Granite is a frequent choice for headstones. It's a beautiful stone, is harder than marble and makes for long-lasting memorials. Over time headstones accumulate lichens, moss, bird droppings or calcium deposits from hard water, usually from the cemetery's lawn-watering system. Periodic cleaning is needed to keep the erosive effects of these materials from permanently damaging the stone. Fortunately granite is hard and can stand up to vigorous cleaning, but you still want to be careful, as improper care can harm your stone.
Inspect the stone for any damage, cracks or flaking. Stones with damaged areas should be washed with particular care to avoid further damage. If you find damage around the base of a new headstone, it may be from the cemetery's lawn care equipment. Document the damage with pictures and contact the cemetery for possible compensation.
Wet the stone thoroughly to start softening any material that is on the stone. The usual method of wetting a stone is with a bucket of water, but a small pump sprayer can save trips back and forth to the water faucet, and gives you a clean supply of water for rinsing.
Start scrubbing with just a soft brush and water. Much of the residue on the headstone can be removed with just water and elbow grease.
Mix the non-ionic soap according to package directions. Use this mixture if you find areas that are not responding to just plain water and a brush. Non-ionic soaps and detergents are pH balanced and will help to keep from damaging the stone. Never use household cleaners or any abrasive detergents, or cleaners containing bleach or ammonia.
You may have heard shaving cream touted as a fantastic headstone cleaner. It is: it will remove almost any debris or stain from the marker instantly. However, the acidic cream leaves behind stone-eroding chemicals that will hasten deterioration of the stone. Avoid the easy method and stick with elbow grease and non-ionic soap.
Stay away from metallic scrubbers as well for removing any organic material or bird droppings. For this part of the cleaning, plastic scrapers are ideal. They are soft and flexible, get the job done and won't damage the marker.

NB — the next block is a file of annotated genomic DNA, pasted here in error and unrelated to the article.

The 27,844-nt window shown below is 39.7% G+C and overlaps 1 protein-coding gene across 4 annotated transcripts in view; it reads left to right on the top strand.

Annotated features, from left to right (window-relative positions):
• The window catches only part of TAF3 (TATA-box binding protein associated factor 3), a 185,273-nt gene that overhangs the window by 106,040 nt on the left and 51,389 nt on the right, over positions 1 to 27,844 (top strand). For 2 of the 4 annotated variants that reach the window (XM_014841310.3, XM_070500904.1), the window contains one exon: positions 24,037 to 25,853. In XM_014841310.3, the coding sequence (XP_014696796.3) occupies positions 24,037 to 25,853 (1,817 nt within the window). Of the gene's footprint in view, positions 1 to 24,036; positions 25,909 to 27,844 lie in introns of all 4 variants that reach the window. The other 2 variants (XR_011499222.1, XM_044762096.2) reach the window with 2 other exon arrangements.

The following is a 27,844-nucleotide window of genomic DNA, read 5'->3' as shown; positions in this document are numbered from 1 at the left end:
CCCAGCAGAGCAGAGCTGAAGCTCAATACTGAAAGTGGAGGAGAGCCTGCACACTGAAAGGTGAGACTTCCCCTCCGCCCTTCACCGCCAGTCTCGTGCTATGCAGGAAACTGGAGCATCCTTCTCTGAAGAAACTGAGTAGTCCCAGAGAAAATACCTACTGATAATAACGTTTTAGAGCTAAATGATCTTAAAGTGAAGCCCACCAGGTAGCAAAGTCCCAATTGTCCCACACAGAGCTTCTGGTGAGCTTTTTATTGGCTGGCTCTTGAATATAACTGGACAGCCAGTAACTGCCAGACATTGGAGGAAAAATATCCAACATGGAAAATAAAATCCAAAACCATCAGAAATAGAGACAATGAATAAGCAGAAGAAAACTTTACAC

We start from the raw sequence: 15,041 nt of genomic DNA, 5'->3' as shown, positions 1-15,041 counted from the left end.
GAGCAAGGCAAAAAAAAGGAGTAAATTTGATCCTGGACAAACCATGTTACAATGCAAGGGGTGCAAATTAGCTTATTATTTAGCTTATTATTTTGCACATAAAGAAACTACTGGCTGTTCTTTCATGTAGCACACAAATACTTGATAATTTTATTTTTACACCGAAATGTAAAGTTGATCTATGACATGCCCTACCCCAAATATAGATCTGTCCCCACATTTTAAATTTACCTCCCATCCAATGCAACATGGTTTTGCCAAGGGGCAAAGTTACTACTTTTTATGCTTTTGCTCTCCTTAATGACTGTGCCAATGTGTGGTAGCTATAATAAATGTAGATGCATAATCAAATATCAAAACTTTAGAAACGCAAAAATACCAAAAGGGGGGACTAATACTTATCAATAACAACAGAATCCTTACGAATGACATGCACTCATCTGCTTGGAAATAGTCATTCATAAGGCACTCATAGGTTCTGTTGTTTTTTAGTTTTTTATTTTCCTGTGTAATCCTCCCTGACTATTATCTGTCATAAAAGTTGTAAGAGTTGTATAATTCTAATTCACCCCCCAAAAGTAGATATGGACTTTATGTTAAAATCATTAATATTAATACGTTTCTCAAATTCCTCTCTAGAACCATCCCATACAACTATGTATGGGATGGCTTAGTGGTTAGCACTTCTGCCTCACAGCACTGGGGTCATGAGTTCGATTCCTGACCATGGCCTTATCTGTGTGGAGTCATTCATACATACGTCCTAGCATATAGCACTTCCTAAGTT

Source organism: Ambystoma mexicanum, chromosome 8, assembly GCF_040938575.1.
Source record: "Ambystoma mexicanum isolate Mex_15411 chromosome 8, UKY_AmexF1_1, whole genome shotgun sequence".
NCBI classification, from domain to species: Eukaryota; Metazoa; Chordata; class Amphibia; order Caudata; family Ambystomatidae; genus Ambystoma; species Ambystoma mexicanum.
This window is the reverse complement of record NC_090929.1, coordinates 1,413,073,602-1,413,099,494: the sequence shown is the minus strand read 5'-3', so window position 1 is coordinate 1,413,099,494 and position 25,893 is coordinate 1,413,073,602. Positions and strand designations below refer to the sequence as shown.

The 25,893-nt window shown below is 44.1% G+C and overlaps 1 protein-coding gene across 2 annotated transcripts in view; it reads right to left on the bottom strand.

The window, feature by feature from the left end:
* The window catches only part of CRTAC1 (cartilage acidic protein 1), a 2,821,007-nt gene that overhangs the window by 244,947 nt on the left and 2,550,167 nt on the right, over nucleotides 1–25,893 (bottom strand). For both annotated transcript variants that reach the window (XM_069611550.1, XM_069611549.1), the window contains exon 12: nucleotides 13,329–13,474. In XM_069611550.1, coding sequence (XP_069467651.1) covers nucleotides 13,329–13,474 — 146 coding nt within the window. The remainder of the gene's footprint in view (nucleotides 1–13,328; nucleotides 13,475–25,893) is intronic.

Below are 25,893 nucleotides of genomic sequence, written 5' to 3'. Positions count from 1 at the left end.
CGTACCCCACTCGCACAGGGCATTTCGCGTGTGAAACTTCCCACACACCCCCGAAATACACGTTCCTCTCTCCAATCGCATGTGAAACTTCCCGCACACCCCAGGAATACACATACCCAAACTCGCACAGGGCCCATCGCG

Scrub again after you've applied your cleaning solution. Use the plastic scraper to dislodge any stubborn material. A soft-bristled toothbrush can be used for carvings and lettering.
Conventional wisdom says to start at the bottom of the stone and work towards the top, to avoid discoloring the stone as dirty water drips over the unwashed areas. Unless your stone is very dirty, or the stone dries before you finish cleaning it, this usually isn't necessary.
Rinse frequently as you scrub, and thoroughly when you've finished cleaning the entire marker.
Wipe the headstone with paper towels or soft cloths when you've finished. It will keep the stone from streaking as it dries, and you can tell if you've missed any areas and need to spot-clean them.
- ['Bucket or pump sprayer for water', 'Plastic scraper', 'Soft-bristled brush', 'Toothbrush', 'Non-metallic scrubber', 'Non-ionic soap or detergent', 'Paper towels or soft cloths']
Water from faucets at the cemetery may be rusty. Before you fill your cleaning container, allow the water to run for a few minutes to clear the sediment from the water. You can water the plants in the area with the collected water if you don't like to waste any. Try not to clean granite grave markers on hot, sunny days when the stone is hot to the touch. It's not good for the hot stone to have cold water poured on it. Opt for a cloudy, cool day, or clean in the morning or evening. Most headstones need cleaning annually, unless they are in areas under trees and collect either bird droppings or debris from the tree.
While it may seem like a helpful idea to clean a dirty marker next to the one you've come to clean, you'll need permission from a family member or owner of that lot before you can clean it. Older granite stones may need specialized care.
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